Road to Nowhere

Cutting across America’s heartland, US‑83 remains a must-do long-distance byway—transnavigating this broad, odd nation without once grazing a conventional tourist destination.

South Padre Island

Twenty-six miles or so northeast of Brownsville via Hwy-48 and the Queen Isabella Causeway, South Padre Island provides a strong contrast to the sleepy, historic towns of the Rio Grande Valley. Only the southernmost 5 miles of this 30-mile Gulf of Mexico barrier island are developed; sand dunes and tidal marshes dominate the remainder.

In the developed zone, multi-story hotels and condominiums line white-sand beaches on both the Gulf and Laguna Madre sides of the island. Rooms are easy to come by except during the annual spring break (mid-March), when some 200,000 college kids from all over Texas and the Midwest fill the hotels and beaches with round-the-clock revelry. Gift shops lining Hwy-100, the main route to “SPI,” are fronted by giant sea shells, giant sharks, and a 40-foot dinosaur. The main daytime activity is sliding down the slippery chutes at the giant Schlitterbahn Waterpark & Resort (33261 Hwy-100, 956/772-7873, $46 and up). Drinking is legal on the beaches here—you have been warned. To dive in, try the Padre Island Brewing Company (3400 Padre Blvd., 956/761-9585) for great seafood, sports on TV, pool tables, and microbrews. For spring break mayhem, another popular spot is Louie’s Backyard (2305 Laguna Blvd., 956/761-6406), a bayside bar “as seen on MTV.”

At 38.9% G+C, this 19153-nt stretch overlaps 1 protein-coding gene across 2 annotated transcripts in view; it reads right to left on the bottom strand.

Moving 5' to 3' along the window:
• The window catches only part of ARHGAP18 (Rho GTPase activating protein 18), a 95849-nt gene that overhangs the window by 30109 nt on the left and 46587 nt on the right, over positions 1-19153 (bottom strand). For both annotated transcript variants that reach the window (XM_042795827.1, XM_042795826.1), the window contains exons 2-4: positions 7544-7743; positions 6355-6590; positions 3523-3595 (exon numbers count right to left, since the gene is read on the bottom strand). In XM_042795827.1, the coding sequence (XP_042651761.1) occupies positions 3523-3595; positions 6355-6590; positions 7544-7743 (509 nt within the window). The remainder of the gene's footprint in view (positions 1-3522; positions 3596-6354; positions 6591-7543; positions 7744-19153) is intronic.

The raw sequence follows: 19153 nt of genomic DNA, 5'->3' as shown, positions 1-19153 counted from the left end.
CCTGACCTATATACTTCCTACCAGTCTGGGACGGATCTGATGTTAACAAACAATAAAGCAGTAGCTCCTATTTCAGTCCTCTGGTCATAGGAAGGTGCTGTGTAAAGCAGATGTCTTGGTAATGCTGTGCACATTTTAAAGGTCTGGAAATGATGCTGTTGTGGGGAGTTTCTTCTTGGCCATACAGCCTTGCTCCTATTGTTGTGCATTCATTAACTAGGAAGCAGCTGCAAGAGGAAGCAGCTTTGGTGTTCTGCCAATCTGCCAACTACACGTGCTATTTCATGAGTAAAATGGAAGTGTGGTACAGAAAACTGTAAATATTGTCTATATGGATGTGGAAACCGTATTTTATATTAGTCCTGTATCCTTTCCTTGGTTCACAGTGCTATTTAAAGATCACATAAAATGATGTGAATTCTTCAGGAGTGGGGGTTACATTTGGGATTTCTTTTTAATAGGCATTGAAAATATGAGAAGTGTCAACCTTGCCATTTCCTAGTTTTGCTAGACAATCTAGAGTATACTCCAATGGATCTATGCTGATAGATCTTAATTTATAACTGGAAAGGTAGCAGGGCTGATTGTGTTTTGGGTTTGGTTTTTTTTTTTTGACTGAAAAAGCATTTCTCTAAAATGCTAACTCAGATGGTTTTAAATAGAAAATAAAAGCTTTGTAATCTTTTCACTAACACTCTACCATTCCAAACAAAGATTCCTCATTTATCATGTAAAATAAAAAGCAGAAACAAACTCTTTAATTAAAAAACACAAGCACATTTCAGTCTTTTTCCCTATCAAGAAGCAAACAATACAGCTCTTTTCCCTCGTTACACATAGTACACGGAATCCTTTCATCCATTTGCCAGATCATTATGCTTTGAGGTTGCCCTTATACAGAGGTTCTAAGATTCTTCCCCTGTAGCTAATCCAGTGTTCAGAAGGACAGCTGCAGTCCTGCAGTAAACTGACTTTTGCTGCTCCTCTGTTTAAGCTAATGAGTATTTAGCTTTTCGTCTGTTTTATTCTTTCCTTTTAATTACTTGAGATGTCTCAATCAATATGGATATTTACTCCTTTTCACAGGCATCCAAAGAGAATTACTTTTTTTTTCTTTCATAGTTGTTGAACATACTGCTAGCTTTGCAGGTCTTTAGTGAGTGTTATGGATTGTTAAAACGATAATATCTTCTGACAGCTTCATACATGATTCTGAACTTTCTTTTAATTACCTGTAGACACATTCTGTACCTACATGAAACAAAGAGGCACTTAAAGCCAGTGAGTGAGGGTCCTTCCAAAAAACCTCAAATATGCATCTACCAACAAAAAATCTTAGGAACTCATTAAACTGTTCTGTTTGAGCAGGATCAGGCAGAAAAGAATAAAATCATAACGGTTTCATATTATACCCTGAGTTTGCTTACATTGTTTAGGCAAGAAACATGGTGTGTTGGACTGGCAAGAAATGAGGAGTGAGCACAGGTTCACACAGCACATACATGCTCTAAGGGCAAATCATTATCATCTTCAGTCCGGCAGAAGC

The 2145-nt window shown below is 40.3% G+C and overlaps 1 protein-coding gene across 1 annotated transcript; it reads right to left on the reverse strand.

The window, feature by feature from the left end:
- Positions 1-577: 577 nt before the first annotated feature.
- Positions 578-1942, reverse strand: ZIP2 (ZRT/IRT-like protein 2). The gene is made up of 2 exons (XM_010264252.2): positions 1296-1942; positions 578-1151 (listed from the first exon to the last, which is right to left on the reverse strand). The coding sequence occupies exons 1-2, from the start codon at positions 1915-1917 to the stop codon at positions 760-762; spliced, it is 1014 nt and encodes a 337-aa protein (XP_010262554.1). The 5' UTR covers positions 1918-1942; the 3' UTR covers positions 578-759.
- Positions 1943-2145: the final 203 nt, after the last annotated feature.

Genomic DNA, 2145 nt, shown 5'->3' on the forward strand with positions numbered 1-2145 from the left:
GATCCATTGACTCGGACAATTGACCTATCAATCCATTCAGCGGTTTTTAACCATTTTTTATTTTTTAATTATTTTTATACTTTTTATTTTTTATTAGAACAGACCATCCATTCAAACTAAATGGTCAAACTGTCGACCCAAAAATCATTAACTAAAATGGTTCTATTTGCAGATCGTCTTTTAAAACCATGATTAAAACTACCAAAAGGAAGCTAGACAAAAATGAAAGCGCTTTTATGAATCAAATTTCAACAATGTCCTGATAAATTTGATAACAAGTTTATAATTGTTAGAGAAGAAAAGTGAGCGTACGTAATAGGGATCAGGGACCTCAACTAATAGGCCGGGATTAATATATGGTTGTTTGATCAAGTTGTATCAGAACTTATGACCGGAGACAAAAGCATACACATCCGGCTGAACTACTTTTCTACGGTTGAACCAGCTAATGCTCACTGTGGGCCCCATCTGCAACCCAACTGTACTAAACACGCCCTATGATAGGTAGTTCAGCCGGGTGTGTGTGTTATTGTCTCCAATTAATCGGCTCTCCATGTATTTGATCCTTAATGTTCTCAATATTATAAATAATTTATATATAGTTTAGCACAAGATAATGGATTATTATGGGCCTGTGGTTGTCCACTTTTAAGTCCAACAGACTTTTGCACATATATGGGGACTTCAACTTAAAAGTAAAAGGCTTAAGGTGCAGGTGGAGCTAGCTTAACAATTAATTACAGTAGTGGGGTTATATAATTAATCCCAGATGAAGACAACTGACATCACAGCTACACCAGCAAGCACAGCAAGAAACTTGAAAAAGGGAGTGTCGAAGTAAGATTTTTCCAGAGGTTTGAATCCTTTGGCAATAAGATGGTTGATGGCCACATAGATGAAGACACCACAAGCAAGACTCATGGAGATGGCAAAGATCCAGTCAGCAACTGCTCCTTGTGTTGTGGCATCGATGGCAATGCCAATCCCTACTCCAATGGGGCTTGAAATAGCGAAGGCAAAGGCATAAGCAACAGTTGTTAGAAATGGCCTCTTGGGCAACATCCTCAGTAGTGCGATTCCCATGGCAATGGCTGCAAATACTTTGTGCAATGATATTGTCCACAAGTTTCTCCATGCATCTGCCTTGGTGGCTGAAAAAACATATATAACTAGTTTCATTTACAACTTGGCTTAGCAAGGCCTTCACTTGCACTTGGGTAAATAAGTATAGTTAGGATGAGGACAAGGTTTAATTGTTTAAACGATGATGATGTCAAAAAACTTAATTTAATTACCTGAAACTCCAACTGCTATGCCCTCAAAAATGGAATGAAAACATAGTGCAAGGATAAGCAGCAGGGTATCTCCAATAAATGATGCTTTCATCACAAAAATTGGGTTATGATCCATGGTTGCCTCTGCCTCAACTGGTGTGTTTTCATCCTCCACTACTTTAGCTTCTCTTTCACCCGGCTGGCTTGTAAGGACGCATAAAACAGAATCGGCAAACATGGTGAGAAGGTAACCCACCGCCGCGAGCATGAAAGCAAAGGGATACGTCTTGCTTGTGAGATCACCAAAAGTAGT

Schlitterbahn Waterpark & Resort (33261 Hwy-100)
Padre Island Brewing Company (3400 Padre Blvd.)
Louie’s Backyard (2305 Laguna Blvd.)